The city of Dundas received more than $118,300 in federal coronavirus relief funding in September, dollars city officials have since put to use in a number of ways.
City Administrator Jenelle Teppen said the funds, distributed to cities based on per-capita basis, are being used to implement unbudgeted programs and systems to reduce the number of people coming to City Hall for face-to-face interactions.
Teppen noted $4,674 was allocated to implement computer/hardware/software technology to facilitate teleworking and virtual meetings during the pandemic. Also, $1,490 of the federal dollars are helping in the purchase of a backend system for online utility bill payments. The city has allocated $9,250 in funding to implement the new city website and is proposing to use nearly $25,900 to install a card reader access door system, a project deemed necessary during the pandemic to reduce touch points. The largest remaining proposed purchase is nearly $51,300 for a Bobcat 5600 small utility vehicle to help sanitize playground equipment and picnic tables.
The CARES Act provides more than $2 trillion in federal economic relief following the onset of the pandemic. All expenditures must be deemed necessary due to the public health emergency, such as costs related to responding directly to the pandemic or incurred through providing economic support to those suffering from unemployment or business interruptions. A section of the legislation established the $150 billion Coronavirus Relief Fund, providing payments to state, local and tribal governments navigating the impact of the COVID-19 outbreak. The state of Minnesota distributed $853 million to cities across the state for COVID-19 response.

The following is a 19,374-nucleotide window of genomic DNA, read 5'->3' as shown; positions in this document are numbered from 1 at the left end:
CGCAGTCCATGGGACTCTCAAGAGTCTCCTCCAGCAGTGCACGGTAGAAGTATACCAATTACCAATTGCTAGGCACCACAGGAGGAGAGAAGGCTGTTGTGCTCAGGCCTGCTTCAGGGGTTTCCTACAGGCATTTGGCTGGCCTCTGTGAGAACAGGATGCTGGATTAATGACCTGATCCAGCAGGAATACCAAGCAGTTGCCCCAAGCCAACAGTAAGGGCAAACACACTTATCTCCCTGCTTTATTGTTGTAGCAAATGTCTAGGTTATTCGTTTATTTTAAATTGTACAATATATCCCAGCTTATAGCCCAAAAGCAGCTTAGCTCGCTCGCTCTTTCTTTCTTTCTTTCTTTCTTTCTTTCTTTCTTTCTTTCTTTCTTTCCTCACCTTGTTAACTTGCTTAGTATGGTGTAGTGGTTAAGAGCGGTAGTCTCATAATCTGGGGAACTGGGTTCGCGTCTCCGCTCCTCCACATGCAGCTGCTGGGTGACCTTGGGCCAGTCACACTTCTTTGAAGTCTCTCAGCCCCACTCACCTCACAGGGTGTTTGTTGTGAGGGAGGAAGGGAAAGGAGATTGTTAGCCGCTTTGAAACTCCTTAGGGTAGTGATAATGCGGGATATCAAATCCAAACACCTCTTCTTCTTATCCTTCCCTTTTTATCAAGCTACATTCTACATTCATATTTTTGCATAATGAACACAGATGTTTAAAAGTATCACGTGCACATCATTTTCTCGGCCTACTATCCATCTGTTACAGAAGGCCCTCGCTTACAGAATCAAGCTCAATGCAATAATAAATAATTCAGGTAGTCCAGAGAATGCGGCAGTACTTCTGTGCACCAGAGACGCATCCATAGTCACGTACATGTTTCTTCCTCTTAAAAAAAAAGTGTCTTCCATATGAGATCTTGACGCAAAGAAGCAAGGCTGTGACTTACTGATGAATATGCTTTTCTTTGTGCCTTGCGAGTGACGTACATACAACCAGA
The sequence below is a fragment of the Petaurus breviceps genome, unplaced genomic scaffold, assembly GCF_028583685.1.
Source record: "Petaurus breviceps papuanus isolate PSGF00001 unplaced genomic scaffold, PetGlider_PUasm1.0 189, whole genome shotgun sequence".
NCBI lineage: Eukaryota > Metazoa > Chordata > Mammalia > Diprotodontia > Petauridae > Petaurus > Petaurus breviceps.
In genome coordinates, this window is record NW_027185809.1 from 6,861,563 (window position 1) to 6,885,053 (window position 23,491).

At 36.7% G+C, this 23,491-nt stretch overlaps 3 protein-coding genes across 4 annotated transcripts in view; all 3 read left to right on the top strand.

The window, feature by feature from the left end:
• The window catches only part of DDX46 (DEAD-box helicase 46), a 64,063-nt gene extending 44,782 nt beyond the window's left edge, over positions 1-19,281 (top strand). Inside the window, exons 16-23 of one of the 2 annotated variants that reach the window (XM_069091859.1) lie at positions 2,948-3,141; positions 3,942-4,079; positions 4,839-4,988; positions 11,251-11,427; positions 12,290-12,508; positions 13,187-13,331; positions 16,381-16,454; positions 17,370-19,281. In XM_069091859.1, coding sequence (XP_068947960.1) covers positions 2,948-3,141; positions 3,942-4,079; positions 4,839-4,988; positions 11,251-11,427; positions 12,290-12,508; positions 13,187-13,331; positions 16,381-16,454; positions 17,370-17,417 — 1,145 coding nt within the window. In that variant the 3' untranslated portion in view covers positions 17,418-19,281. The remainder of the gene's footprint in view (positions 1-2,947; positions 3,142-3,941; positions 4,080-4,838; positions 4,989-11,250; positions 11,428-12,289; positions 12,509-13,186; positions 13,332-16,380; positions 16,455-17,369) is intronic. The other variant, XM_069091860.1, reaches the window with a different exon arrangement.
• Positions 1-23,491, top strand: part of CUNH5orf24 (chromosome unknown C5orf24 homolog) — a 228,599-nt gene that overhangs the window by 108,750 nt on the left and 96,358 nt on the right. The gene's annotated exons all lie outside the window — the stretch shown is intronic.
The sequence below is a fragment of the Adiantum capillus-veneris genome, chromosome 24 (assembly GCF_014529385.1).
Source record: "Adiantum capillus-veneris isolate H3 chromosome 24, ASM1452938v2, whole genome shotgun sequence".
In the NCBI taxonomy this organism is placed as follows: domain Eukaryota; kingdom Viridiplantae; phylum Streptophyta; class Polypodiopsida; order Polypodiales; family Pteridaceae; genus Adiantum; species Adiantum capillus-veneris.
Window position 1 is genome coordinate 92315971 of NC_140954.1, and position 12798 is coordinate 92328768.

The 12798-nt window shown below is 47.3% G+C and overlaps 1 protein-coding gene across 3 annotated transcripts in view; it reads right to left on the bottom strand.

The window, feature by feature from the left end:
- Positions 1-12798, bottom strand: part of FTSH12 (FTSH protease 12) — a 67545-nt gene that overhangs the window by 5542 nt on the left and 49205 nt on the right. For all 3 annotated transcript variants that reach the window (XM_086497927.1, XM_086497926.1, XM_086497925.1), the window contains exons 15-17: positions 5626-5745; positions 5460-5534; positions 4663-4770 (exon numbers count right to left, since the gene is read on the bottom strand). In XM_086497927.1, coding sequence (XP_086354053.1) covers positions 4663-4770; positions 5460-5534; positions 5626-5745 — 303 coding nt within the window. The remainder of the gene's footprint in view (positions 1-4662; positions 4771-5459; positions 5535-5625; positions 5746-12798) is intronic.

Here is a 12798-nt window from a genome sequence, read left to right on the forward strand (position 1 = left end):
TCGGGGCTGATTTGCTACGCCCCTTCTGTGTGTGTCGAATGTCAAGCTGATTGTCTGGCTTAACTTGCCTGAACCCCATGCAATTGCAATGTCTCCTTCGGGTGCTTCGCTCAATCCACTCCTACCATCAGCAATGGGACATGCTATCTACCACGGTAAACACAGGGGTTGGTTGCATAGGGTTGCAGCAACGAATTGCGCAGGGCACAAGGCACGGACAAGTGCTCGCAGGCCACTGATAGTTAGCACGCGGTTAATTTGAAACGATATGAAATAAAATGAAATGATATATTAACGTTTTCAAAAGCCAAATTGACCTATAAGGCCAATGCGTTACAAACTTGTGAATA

Locally, the city of Northfield received $1.53 million in CARES funding. Of that, the council allocated $145,000 to the Northfield Community Action Center for costs related to delivering food to senior citizens and vulnerable adults. The funding allowed for the establishment of a satellite food shelf and mobile distribution site at Northfield Community Education. Also, the council has allocated $120,000 to help make police officers’ work stations meet public health standards; $40,500 to the Northfield Healthy Community Initiative for mobile computer devices and internet technology to accommodate distance learning during the pandemic and to fulfill a number of other necessary uses; and $75,000 for outdoor furnishings and equipment downtown to allow for added physical spacing and small business enhancements.
Faribault has received approximately $1.8 million; Owatonna approximately $1.9 million.